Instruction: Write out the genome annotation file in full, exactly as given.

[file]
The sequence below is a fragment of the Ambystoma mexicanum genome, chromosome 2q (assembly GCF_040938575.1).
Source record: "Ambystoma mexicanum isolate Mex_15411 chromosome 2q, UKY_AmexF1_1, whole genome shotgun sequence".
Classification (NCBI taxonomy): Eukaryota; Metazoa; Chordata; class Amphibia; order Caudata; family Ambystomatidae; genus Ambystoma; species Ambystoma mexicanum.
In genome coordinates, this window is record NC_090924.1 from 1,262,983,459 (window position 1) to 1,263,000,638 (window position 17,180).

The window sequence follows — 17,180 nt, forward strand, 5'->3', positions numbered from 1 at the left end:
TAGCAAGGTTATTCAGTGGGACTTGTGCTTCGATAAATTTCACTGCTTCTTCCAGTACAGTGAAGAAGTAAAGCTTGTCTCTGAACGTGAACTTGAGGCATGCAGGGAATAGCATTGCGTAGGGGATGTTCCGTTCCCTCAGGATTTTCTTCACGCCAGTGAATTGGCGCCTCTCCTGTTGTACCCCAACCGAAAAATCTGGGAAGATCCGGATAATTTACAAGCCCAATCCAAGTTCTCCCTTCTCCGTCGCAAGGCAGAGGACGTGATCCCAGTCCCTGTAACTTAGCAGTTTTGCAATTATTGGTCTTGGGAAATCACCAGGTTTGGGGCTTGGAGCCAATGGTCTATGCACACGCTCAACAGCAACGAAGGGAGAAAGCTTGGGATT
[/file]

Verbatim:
The sequence below is a fragment of the Ambystoma mexicanum genome, chromosome 2q (assembly GCF_040938575.1).
Source record: "Ambystoma mexicanum isolate Mex_15411 chromosome 2q, UKY_AmexF1_1, whole genome shotgun sequence".
Classification (NCBI taxonomy): Eukaryota; Metazoa; Chordata; class Amphibia; order Caudata; family Ambystomatidae; genus Ambystoma; species Ambystoma mexicanum.
In genome coordinates, this window is record NC_090924.1 from 1,262,983,459 (window position 1) to 1,263,000,638 (window position 17,180).

The window sequence follows — 17,180 nt, forward strand, 5'->3', positions numbered from 1 at the left end:
TAGCAAGGTTATTCAGTGGGACTTGTGCTTCGATAAATTTCACTGCTTCTTCCAGTACAGTGAAGAAGTAAAGCTTGTCTCTGAACGTGAACTTGAGGCATGCAGGGAATAGCATTGCGTAGGGGATGTTCCGTTCCCTCAGGATTTTCTTCACGCCAGTGAATTGGCGCCTCTCCTGTTGTACCCCAACCGAAAAATCTGGGAAGATCCGGATAATTTACAAGCCCAATCCAAGTTCTCCCTTCTCCGTCGCAAGGCAGAGGACGTGATCCCAGTCCCTGTAACTTAGCAGTTTTGCAATTATTGGTCTTGGGAAATCACCAGGTTTGGGGCTTGGAGCCAATGGTCTATGCACACGCTCAACAGCAACGAAGGGAGAAAGCTTGGGATT